As we get older however, maintaining a healthy pace of growth takes conscious planning and effort.  It becomes all too easy to fill our lives with things that keep us busy, but don’t actually keep us growing.    If too much time goes by without appreciable growth in your life, it becomes not only difficult to see yourself as a leader, it becomes difficult to feel like you matter.  Jim Rohn’s adage that “happiness does not happen by chance, but by choice” transfers well here: time passing isn’t what makes you better, it’s the choices you make on how to apply that time.

Your Real Competition

I

ask Sophia if there were any other lessons she’d aim to embrace if she got to start over on Day One.  She doesn’t hesitate with her answer:

“I’m one of those women who struggled with this ‘competition with other women’ thing,” she says. “I have this natural inclination to feel very competitive towards other women and other people in my industry or other people in general. [On Day One] I would love to have told myself that my only real competition is me.”

She pauses for a moment to reflect before continuing.

“I would have done myself a lot more good if I had befriended more women, stuck up for more women, defended more women, and not viewed women or other photographers as my competition,” she says.  “There’s a lot more support out there than there is people to be afraid of.”

“But how do you do that?” I ask. “How do you break out of a natural tendency to be competitive with others?”

“Frankly I still do this whole competitive thing everyday,” she admits. “It’s just there. You don’t really stop doing it. You just start recognizing when you’re doing it and slap your own hand and say, ‘No!’”

There’s a lot more support out there than there is people to be afraid of.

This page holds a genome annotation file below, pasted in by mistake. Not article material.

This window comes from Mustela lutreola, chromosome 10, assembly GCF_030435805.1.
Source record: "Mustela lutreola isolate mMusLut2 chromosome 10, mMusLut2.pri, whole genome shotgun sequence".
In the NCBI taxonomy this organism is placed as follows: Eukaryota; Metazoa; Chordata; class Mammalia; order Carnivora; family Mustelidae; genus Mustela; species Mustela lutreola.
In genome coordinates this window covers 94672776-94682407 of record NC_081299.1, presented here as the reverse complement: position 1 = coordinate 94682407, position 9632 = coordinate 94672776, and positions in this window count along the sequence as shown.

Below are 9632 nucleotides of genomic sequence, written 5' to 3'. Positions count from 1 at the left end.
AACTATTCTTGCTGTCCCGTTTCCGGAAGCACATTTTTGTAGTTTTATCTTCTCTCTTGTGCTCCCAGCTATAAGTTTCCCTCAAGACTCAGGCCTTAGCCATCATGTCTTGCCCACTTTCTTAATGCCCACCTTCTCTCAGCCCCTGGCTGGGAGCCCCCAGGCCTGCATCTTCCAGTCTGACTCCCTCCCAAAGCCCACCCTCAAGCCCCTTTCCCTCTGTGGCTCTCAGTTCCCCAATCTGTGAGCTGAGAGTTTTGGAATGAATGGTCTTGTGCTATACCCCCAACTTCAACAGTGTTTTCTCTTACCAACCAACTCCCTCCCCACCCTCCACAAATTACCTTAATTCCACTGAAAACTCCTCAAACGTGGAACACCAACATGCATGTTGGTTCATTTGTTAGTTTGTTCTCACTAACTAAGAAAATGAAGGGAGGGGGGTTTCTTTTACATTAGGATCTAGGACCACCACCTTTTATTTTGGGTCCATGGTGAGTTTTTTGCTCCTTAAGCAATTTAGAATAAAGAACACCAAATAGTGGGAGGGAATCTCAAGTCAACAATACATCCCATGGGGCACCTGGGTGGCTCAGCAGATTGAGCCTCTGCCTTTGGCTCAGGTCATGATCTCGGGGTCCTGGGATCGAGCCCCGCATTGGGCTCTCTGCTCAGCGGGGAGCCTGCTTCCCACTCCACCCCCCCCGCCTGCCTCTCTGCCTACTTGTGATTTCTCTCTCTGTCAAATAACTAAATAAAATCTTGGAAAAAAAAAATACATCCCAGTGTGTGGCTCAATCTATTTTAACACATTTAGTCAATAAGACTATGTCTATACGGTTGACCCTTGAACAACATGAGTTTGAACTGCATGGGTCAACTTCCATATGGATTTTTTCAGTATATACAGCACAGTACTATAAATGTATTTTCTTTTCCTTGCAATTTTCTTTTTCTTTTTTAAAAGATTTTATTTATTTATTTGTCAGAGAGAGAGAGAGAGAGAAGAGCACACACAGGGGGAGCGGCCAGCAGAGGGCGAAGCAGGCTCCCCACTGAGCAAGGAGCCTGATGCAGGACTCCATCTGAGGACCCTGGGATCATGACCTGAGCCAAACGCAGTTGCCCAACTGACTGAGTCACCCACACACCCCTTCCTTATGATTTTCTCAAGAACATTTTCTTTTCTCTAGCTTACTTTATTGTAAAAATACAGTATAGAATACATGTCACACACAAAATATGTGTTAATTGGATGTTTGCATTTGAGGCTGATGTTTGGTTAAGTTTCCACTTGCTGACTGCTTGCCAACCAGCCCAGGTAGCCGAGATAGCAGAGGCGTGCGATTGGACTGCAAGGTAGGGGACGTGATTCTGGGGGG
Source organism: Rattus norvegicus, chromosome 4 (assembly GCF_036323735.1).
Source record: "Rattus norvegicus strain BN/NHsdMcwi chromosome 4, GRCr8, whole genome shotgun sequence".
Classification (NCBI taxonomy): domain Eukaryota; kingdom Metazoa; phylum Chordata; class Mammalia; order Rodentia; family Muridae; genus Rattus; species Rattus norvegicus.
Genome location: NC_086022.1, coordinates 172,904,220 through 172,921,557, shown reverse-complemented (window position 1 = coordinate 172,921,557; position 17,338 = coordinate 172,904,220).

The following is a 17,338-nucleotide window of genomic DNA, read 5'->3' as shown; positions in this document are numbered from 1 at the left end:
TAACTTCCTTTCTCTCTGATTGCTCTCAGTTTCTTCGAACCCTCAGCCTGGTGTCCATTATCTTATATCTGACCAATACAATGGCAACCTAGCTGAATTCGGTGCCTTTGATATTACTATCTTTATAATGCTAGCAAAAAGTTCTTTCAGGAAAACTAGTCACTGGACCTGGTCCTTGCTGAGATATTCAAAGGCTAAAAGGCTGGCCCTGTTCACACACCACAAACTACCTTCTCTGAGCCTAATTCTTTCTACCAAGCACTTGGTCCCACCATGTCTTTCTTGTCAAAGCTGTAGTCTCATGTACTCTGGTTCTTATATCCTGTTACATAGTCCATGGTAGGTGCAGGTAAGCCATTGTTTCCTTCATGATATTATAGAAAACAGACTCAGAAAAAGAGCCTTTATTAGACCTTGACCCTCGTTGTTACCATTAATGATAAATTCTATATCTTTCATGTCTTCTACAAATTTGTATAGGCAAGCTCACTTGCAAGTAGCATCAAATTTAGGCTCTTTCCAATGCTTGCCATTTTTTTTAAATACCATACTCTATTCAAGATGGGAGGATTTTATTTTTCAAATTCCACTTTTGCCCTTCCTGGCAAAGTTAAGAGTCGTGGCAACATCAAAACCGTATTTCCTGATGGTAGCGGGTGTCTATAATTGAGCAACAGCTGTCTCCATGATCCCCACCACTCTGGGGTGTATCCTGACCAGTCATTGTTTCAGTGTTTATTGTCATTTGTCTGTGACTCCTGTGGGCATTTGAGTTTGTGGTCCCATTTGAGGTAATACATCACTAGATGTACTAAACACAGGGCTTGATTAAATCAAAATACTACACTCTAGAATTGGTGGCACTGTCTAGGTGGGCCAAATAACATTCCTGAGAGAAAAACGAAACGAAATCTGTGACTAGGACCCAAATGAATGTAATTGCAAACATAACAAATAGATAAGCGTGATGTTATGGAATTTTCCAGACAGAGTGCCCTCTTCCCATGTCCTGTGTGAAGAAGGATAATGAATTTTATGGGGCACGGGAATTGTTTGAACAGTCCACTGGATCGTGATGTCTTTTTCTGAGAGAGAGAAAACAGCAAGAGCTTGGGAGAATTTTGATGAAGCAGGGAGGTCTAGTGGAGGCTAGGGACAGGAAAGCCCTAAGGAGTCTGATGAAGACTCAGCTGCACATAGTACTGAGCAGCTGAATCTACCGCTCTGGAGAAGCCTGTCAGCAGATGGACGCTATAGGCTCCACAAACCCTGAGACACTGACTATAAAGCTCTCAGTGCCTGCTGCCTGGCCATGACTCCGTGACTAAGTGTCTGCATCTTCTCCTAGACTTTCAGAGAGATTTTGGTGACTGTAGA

I love that Sophia acknowledged this reality, as I’ve always been frustrated with the expression: “it’s not what happens to you, it’s how you react to it”.  The fact is, reactions aren’t something over which we have control: they’re built into our DNA. Anger, fear, jealousy, competitiveness – for most of human history these emotional reactions have hijacked rational thought and led us to behave in ways that kept us alive. That served us well in a world where the primary threats to our well-being were physical. In a modern world where many of our biggest threats are emotional and social however, these evolutionary instincts can create immense problems.

Leadership isn’t about overcoming deeply embedded human reactions – so stop beating yourself up for feeling angry, scared, jealous or competitive. Those feelings are an essential part of your humanity.  Leadership lies in your ability to recognize these emotional reactions quickly and then respond effectively by consciously altering your potentially damaging instinctive behaviour.

In short, it’s not what happens to you, it’s how well you do what Sophia does: respond to your reactions. Humans are the only creatures on the planet with a gap between stimulus and response. Our success depends in large part on how we use the gift of that gap.

We don’t get better at taking advantage of that gap simply by getting older.  We get better at it through conscious practice.  So ask yourself whether you’re working to get better, or simply hoping to.

Unless you’re wine of course…then just sit there and get more awesome.